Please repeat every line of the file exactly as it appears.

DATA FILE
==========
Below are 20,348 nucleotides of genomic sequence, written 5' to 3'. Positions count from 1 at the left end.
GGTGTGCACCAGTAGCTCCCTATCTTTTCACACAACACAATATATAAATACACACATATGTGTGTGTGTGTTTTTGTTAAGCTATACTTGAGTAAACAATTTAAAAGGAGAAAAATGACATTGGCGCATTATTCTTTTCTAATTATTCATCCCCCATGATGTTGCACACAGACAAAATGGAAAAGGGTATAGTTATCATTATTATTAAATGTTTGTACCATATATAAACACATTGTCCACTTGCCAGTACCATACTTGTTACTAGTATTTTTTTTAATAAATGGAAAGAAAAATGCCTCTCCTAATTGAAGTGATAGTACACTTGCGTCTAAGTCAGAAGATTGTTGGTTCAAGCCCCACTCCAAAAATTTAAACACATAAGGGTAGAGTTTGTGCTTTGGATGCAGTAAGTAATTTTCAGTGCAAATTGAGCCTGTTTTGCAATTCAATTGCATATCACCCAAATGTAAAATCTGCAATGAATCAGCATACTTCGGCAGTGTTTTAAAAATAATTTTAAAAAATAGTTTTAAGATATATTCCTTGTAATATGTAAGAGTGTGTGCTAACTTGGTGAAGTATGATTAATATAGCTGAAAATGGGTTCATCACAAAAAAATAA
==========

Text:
Below are 20,348 nucleotides of genomic sequence, written 5' to 3'. Positions count from 1 at the left end.
GGTGTGCACCAGTAGCTCCCTATCTTTTCACACAACACAATATATAAATACACACATATGTGTGTGTGTGTTTTTGTTAAGCTATACTTGAGTAAACAATTTAAAAGGAGAAAAATGACATTGGCGCATTATTCTTTTCTAATTATTCATCCCCCATGATGTTGCACACAGACAAAATGGAAAAGGGTATAGTTATCATTATTATTAAATGTTTGTACCATATATAAACACATTGTCCACTTGCCAGTACCATACTTGTTACTAGTATTTTTTTTAATAAATGGAAAGAAAAATGCCTCTCCTAATTGAAGTGATAGTACACTTGCGTCTAAGTCAGAAGATTGTTGGTTCAAGCCCCACTCCAAAAATTTAAACACATAAGGGTAGAGTTTGTGCTTTGGATGCAGTAAGTAATTTTCAGTGCAAATTGAGCCTGTTTTGCAATTCAATTGCATATCACCCAAATGTAAAATCTGCAATGAATCAGCATACTTCGGCAGTGTTTTAAAAATAATTTTAAAAAATAGTTTTAAGATATATTCCTTGTAATATGTAAGAGTGTGTGCTAACTTGGTGAAGTATGATTAATATAGCTGAAAATGGGTTCATCACAAAAAAATAA